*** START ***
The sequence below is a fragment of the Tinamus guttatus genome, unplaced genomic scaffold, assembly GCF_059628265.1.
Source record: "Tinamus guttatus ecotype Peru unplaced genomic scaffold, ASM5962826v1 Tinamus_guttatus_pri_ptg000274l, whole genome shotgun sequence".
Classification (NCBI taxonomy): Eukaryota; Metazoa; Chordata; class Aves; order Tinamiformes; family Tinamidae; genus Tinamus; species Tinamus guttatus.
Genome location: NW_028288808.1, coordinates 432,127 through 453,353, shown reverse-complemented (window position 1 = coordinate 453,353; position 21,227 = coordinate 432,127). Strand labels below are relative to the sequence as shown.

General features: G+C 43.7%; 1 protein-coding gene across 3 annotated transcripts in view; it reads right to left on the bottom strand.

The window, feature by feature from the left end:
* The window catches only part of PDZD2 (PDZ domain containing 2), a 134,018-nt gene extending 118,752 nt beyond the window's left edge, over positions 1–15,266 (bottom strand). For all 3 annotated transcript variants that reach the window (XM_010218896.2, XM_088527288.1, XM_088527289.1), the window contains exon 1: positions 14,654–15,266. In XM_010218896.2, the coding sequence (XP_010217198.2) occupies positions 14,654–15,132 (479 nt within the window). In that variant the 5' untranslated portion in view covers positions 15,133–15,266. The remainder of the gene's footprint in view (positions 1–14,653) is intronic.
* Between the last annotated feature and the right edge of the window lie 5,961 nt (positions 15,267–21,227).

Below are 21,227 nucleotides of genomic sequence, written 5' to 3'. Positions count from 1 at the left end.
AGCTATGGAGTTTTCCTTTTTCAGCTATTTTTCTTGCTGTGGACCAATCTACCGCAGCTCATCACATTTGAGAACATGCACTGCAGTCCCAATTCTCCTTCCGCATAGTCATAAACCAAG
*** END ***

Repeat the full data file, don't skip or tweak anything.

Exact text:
The sequence below is a fragment of the Tinamus guttatus genome, unplaced genomic scaffold, assembly GCF_059628265.1.
Source record: "Tinamus guttatus ecotype Peru unplaced genomic scaffold, ASM5962826v1 Tinamus_guttatus_pri_ptg000274l, whole genome shotgun sequence".
Classification (NCBI taxonomy): Eukaryota; Metazoa; Chordata; class Aves; order Tinamiformes; family Tinamidae; genus Tinamus; species Tinamus guttatus.
Genome location: NW_028288808.1, coordinates 432,127 through 453,353, shown reverse-complemented (window position 1 = coordinate 453,353; position 21,227 = coordinate 432,127). Strand labels below are relative to the sequence as shown.

General features: G+C 43.7%; 1 protein-coding gene across 3 annotated transcripts in view; it reads right to left on the bottom strand.

The window, feature by feature from the left end:
* The window catches only part of PDZD2 (PDZ domain containing 2), a 134,018-nt gene extending 118,752 nt beyond the window's left edge, over positions 1–15,266 (bottom strand). For all 3 annotated transcript variants that reach the window (XM_010218896.2, XM_088527288.1, XM_088527289.1), the window contains exon 1: positions 14,654–15,266. In XM_010218896.2, the coding sequence (XP_010217198.2) occupies positions 14,654–15,132 (479 nt within the window). In that variant the 5' untranslated portion in view covers positions 15,133–15,266. The remainder of the gene's footprint in view (positions 1–14,653) is intronic.
* Between the last annotated feature and the right edge of the window lie 5,961 nt (positions 15,267–21,227).

Below are 21,227 nucleotides of genomic sequence, written 5' to 3'. Positions count from 1 at the left end.
AGCTATGGAGTTTTCCTTTTTCAGCTATTTTTCTTGCTGTGGACCAATCTACCGCAGCTCATCACATTTGAGAACATGCACTGCAGTCCCAATTCTCCTTCCGCATAGTCATAAACCAAG